Molecular basis of growth cone adhesion: anchoring of adheron-containing filaments at adhesive loci.

Molecular basis of growth cone adhesion: anchoring of adheron-containing filaments at adhesive loci. Adhesive contacts made by filopodia of neuronal growth cones are essential for proper neurite elongation and may have a role in the formation of synaptic junctions. Previously we described the appearance of filamentous materials extending from growth cone surfaces that seem to be associated with the strongly adhesive behavior of filopodia (Tsui, H.-C., K. L. Lankford, and W. L. Klein. 1985. Proc. Natl. Acad. Sci. USA. 82:8256-8260). Here, we have used immunogold labeling to determine whether known adhesive molecules might be localized at points of adhesion and possibly be constituents of the filamentous material. Antibodies to an adhesive molecule (neural cell adhesion molecule N-CAM) and to an adhesive macromolecular complex of proteins and proteoglycans (adheron) were localized at the EM level in whole mounts of cultured avian retina cells. Labeling of fixed cells showed that N-CAM and adheron molecules were both present on growth cones and on filopodia. However, filamentous materials extending from the cell surface were labeled with anti-adheron but not with anti-N-CAM. If cells were labeled before fixation, patches of anti-N-CAM labeling occurred in random areas over the growth cones, but adheron antibodies concentrated at points of apparent adhesion. Particularly dense clustering of anti-adheron occurred at individual filopodial tips and at points of contact between pairs of filopodia. The different patterns of labeling imply that N-CAMS do not associate with the main antigenic components of adheron on the membrane surface. Most importantly, the data indicate the N-CAMs were mobile in the membrane but that constituents of adherons were anchored at adhesive loci. An appealing hypothesis is that molecules found in adheron preparations have an important role in establishing the adhesive junctions formed by growth cone filopodia. http://www.deepdyve.com/assets/images/DeepDyve-Logo-lg.png The Journal of Cell Biology Rockefeller University Press

Molecular basis of growth cone adhesion: anchoring of adheron-containing filaments at adhesive loci.

The Journal of Cell Biology, Volume 106 (6): 2095 – Jun 1, 1988

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Publisher
Rockefeller University Press
Copyright
© 1988 Rockefeller University Press
ISSN
0021-9525
eISSN
1540-8140
D.O.I.
10.1083/jcb.106.6.2095
Publisher site
See Article on Publisher Site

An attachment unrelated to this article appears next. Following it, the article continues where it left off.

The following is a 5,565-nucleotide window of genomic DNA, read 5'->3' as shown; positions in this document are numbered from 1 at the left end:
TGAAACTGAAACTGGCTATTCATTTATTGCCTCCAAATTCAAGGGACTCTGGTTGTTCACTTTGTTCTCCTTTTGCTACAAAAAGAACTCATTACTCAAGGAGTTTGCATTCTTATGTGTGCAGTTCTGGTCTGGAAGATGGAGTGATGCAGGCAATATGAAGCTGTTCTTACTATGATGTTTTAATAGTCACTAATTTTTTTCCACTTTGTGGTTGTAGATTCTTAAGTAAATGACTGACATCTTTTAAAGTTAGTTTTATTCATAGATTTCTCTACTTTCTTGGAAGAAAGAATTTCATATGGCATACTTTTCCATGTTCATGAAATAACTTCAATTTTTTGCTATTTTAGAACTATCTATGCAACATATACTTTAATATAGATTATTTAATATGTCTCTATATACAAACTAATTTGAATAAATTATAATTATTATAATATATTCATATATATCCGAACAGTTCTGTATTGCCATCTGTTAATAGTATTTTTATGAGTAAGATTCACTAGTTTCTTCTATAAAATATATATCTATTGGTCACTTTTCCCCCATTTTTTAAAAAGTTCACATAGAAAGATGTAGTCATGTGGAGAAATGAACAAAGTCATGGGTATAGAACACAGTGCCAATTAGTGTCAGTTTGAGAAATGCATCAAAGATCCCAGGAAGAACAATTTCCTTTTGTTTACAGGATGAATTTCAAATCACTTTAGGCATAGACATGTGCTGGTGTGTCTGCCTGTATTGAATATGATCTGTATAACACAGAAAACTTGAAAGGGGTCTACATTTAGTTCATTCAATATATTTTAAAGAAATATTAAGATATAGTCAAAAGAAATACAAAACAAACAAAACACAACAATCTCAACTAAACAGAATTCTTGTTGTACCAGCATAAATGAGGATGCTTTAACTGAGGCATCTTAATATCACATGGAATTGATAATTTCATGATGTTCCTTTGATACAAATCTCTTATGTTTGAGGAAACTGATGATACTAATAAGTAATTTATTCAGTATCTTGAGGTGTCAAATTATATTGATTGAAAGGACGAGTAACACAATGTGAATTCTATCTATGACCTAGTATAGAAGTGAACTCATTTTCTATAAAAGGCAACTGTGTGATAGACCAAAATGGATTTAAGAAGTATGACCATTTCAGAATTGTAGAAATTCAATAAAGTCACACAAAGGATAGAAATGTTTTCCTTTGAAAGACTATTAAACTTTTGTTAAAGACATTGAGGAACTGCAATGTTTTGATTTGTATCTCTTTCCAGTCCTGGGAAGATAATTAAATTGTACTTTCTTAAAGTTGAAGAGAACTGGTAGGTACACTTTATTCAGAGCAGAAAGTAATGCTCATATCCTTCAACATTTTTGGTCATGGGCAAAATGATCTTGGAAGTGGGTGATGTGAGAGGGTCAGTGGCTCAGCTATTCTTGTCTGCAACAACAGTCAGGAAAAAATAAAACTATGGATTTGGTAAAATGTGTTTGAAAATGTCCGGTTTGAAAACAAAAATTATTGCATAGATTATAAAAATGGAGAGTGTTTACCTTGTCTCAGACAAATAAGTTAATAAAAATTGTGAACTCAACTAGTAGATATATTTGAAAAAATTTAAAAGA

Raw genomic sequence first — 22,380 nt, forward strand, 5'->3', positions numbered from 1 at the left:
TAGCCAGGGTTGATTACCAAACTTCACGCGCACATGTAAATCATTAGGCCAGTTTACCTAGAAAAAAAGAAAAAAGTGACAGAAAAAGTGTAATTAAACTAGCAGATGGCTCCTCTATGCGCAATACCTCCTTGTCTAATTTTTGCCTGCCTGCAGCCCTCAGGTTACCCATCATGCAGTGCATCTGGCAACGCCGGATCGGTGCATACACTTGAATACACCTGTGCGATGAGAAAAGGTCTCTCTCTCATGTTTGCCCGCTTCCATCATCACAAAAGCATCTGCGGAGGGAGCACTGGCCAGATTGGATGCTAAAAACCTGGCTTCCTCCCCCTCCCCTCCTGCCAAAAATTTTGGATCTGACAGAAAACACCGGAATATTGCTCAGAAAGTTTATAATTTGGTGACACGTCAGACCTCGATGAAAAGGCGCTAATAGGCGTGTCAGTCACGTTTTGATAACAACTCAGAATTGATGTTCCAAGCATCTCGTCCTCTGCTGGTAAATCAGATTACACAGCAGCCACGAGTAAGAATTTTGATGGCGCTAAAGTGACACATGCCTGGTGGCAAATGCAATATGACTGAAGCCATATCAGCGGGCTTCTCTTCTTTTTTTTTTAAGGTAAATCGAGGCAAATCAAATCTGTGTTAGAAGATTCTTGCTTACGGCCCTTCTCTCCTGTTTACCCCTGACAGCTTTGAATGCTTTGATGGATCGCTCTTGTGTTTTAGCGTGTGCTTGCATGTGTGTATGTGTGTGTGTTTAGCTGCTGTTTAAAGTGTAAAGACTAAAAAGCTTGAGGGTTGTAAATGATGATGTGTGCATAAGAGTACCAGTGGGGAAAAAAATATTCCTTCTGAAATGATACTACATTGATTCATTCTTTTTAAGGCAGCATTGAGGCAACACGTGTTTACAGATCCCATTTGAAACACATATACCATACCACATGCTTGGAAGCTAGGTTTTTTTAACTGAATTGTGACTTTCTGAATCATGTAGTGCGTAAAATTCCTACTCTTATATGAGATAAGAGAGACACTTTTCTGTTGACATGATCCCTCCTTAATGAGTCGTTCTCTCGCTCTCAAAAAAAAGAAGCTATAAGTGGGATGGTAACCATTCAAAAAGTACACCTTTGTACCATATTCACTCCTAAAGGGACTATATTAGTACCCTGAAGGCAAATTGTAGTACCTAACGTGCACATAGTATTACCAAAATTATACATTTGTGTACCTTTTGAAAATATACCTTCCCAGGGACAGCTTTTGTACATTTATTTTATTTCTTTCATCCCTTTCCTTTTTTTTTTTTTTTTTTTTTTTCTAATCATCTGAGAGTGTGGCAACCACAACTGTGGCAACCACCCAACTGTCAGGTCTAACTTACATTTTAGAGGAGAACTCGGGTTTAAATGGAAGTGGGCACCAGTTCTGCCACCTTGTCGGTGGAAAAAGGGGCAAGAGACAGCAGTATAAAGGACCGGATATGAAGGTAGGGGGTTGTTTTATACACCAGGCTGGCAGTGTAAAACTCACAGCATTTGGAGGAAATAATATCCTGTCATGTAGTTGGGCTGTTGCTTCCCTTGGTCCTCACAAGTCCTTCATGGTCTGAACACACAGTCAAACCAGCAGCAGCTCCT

Abstract

Adhesive contacts made by filopodia of neuronal growth cones are essential for proper neurite elongation and may have a role in the formation of synaptic junctions. Previously we described the appearance of filamentous materials extending from growth cone surfaces that seem to be associated with the strongly adhesive behavior of filopodia (Tsui, H.-C., K. L. Lankford, and W. L. Klein. 1985. Proc. Natl. Acad. Sci. USA. 82:8256-8260). Here, we have used immunogold labeling to determine whether known adhesive molecules might be localized at points of adhesion and possibly be constituents of the filamentous material. Antibodies to an adhesive molecule (neural cell adhesion molecule N-CAM) and to an adhesive macromolecular complex of proteins and proteoglycans (adheron) were localized at the EM level in whole mounts of cultured avian retina cells. Labeling of fixed cells showed that N-CAM and adheron molecules were both present on growth cones and on filopodia. However, filamentous materials extending from the cell surface were labeled with anti-adheron but not with anti-N-CAM. If cells were labeled before fixation, patches of anti-N-CAM labeling occurred in random areas over the growth cones, but adheron antibodies concentrated at points of apparent adhesion. Particularly dense clustering of anti-adheron occurred at individual filopodial tips and at points of contact between pairs of filopodia. The different patterns of labeling imply that N-CAMS do not associate with the main antigenic components of adheron on the membrane surface. Most importantly, the data indicate the N-CAMs were mobile in the membrane but that constituents of adherons were anchored at adhesive loci. An appealing hypothesis is that molecules found in adheron preparations have an important role in establishing the adhesive junctions formed by growth cone filopodia.

Journal

The Journal of Cell BiologyRockefeller University Press

Published: Jun 1, 1988

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